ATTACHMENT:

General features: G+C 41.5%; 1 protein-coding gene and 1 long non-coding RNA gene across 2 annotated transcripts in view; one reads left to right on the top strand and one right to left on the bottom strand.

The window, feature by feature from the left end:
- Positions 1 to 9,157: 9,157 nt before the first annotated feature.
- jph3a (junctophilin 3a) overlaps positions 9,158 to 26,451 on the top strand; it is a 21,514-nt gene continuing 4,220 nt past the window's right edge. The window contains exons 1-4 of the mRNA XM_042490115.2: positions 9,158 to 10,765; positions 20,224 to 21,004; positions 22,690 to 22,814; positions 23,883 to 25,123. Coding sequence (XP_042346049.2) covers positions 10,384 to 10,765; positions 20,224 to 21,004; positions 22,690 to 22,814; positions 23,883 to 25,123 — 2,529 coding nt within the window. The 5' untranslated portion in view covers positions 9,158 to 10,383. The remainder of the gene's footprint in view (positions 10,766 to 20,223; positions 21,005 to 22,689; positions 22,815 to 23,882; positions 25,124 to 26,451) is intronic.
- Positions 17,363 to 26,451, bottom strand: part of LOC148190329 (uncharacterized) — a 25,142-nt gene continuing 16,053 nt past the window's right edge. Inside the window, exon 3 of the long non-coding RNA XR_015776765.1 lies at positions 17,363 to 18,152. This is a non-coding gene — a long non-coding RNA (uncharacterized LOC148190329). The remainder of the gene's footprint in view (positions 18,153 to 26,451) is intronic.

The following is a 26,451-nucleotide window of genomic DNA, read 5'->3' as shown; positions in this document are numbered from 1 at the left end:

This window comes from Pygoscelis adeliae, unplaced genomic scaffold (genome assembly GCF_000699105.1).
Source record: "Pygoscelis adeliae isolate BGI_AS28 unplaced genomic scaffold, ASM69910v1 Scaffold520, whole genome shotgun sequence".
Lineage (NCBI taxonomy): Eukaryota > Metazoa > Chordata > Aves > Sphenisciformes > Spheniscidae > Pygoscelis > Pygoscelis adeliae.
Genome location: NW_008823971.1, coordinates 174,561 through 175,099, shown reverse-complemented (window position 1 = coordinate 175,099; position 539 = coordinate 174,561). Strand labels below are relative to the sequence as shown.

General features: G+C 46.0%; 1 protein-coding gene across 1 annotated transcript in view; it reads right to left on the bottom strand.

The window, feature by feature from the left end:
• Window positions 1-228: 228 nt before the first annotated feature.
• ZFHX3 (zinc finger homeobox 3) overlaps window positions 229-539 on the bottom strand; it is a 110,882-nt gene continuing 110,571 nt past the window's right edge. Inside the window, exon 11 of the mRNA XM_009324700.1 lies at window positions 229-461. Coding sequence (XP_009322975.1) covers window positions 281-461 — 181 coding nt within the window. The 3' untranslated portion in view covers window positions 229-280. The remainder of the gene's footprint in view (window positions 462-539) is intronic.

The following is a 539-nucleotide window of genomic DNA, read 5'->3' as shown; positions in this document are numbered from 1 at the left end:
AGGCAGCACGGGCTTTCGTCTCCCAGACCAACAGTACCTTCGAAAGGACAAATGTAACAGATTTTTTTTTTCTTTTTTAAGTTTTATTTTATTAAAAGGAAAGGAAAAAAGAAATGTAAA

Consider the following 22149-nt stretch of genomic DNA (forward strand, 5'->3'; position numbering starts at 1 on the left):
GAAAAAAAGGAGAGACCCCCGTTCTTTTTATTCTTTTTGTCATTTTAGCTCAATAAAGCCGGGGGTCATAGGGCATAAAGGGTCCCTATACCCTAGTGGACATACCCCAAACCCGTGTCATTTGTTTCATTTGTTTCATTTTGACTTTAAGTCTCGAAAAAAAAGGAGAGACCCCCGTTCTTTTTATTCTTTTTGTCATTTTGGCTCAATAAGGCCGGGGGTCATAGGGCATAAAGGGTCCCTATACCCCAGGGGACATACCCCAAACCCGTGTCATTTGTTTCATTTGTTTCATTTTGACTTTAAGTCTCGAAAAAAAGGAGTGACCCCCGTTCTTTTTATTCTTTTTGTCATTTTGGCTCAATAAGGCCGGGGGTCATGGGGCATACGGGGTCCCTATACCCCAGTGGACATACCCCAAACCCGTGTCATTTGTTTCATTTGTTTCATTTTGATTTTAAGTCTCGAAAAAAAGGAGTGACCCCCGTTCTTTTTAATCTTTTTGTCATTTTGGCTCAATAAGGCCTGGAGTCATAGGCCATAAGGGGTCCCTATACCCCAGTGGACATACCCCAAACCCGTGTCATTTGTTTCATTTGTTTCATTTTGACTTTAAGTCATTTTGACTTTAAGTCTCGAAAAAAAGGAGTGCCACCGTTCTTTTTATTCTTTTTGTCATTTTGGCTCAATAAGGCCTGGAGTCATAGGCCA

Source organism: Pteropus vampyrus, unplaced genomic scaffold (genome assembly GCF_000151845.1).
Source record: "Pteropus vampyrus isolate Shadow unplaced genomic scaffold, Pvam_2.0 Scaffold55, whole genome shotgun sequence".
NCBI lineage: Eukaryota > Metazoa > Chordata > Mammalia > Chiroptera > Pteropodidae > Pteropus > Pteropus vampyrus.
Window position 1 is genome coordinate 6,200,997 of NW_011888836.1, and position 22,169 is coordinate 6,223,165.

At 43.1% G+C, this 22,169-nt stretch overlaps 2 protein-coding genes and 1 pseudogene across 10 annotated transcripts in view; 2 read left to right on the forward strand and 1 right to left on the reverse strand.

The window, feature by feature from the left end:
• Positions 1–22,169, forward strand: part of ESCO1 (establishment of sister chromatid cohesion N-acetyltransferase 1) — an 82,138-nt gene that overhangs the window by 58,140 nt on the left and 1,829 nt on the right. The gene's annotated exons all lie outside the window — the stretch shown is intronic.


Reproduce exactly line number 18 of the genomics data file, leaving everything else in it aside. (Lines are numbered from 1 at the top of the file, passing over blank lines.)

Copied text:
GAAAAAAAGGAGAGACCCCCGTTCTTTTTATTCTTTTTGTCATTTTAGCTCAATAAAGCCGGGGGTCATAGGGCATAAAGGGTCCCTATACCCTAGTGGACATACCCCAAACCCGTGTCATTTGTTTCATTTGTTTCATTTTGACTTTAAGTCTCGAAAAAAAAGGAGAGACCCCCGTTCTTTTTATTCTTTTTGTCATTTTGGCTCAATAAGGCCGGGGGTCATAGGGCATAAAGGGTCCCTATACCCCAGGGGACATACCCCAAACCCGTGTCATTTGTTTCATTTGTTTCATTTTGACTTTAAGTCTCGAAAAAAAGGAGTGACCCCCGTTCTTTTTATTCTTTTTGTCATTTTGGCTCAATAAGGCCGGGGGTCATGGGGCATACGGGGTCCCTATACCCCAGTGGACATACCCCAAACCCGTGTCATTTGTTTCATTTGTTTCATTTTGATTTTAAGTCTCGAAAAAAAGGAGTGACCCCCGTTCTTTTTAATCTTTTTGTCATTTTGGCTCAATAAGGCCTGGAGTCATAGGCCATAAGGGGTCCCTATACCCCAGTGGACATACCCCAAACCCGTGTCATTTGTTTCATTTGTTTCATTTTGACTTTAAGTCATTTTGACTTTAAGTCTCGAAAAAAAGGAGTGCCACCGTTCTTTTTATTCTTTTTGTCATTTTGGCTCAATAAGGCCTGGAGTCATAGGCCA